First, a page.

Or as a middle school student put it so well, "climate tells you what clothes to buy, but weather tells you what clothes to wear."

Bring these concepts home in your classroom by using an activity called Differences between Climate and Weather. The activity has students collect and plot local weather data and compare it to climate data for your area. The goal is for students to understand that daily weather data are highly variable compared to long-term climate data.

Of course, when mentioning weather or climate, it is always a good idea to reinforce what causes the seasons! The upcoming winter solstice on December 22 will provide an opportunity to bring this up in your classroom.

See More Climate and Global Change Classroom Activities from Windows to the Universe

What's it like in Antarctica?
by Lisa

The Penguin Science research program, including educator Jean Pennycook and the research team lead by scientist David Ainley, will be in Antarctica during December and January researching Adelie Penguins and how they are coping with climate change, as well as making a documentary film about the research. Jean will be sending virtual postcards to Windows to the Universe for the new section Postcards from the Field: Antarctica during the research trip. By perusing these postcards, your students will gain insight into what it takes to research and film a documentary about Adelie Penguins in Antarctica by reading the first-hand accounts. Check back often to read the latest postcards from Antarctica!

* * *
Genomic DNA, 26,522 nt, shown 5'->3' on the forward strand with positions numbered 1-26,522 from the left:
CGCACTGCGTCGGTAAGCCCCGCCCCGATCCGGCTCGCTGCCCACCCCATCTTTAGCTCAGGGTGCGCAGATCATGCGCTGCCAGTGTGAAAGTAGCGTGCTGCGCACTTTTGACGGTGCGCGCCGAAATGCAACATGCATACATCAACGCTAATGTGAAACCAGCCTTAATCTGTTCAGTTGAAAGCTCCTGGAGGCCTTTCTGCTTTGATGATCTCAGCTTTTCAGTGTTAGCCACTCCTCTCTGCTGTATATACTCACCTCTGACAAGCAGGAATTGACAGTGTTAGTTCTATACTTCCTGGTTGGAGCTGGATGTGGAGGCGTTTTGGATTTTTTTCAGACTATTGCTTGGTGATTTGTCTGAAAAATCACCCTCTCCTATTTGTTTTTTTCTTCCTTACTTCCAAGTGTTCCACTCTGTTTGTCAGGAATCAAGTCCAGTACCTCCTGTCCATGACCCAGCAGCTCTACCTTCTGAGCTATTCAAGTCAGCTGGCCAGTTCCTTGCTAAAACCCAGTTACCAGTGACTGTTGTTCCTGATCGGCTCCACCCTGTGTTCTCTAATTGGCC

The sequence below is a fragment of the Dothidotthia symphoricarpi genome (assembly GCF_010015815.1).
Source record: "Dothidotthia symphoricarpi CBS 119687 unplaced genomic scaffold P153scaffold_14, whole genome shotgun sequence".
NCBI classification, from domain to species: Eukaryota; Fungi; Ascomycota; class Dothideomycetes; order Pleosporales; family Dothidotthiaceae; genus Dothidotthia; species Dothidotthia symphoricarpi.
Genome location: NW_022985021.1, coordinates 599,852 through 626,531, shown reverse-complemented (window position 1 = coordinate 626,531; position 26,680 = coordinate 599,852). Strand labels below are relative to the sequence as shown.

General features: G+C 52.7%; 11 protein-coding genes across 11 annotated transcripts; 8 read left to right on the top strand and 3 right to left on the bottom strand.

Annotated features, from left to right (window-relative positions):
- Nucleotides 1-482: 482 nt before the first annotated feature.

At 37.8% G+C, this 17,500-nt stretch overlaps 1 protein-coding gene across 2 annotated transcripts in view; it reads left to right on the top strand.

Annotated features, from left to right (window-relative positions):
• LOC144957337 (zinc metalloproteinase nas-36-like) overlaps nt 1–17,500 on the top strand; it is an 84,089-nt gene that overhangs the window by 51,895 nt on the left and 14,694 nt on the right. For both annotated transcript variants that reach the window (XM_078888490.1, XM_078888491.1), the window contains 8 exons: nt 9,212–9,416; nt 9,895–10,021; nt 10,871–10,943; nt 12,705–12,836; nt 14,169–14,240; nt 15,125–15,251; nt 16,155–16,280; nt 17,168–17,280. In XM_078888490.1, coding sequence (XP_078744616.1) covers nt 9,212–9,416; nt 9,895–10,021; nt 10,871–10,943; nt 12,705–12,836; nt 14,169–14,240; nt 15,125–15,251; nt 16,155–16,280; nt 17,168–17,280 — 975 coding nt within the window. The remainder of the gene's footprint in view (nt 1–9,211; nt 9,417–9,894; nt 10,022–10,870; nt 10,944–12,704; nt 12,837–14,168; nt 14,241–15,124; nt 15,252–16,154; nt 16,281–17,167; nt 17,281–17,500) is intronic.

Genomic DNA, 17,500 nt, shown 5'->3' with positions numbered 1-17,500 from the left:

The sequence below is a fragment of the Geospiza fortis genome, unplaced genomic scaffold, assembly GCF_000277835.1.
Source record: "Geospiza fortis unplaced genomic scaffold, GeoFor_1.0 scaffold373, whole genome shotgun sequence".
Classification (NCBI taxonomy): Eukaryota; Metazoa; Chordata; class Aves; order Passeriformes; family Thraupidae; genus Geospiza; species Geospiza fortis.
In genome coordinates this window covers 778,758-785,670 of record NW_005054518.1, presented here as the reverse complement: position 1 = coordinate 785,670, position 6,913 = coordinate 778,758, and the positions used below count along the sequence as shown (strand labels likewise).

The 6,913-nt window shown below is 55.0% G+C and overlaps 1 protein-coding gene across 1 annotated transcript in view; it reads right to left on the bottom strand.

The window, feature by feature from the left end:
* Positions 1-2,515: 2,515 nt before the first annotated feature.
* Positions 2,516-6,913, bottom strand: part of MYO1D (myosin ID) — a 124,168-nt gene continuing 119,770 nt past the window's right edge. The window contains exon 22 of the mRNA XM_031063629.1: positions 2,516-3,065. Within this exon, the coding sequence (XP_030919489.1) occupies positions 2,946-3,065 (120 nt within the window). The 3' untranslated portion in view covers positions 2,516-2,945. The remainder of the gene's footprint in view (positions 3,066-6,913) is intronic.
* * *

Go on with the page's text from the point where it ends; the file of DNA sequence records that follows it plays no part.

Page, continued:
If you like science postcards, also take a look at Postcards from the Field: MILAGRO. These postcards are from scientists and educators who were part of a field campaign to study air pollution in Mexico City last March.

Geminid Meteor Shower Peaks on December 14th
by Randy

December brings another fine meteor shower for your viewing pleasure. Each year, the Geminid meteor shower lights up the skies around December 14th. This year should bring good viewing, since the Moon is a waxing crescent around that time and the skies should therefore be dark (which makes it easier to spot faint meteors). The source of the Geminids is a strange object called 3200 Phaeton, which may be an unusual asteroid or an "extinct" comet (astronomers aren't quite sure). Meteors may be visible for a few nights before and after the 14th, though the best viewing is expected on the 14th when more than 100 meteors per hour could appear (the intensities of meteor showers are notoriously difficult to predict!).

Gifts at the Windows to the Universe Online Store
by Roberta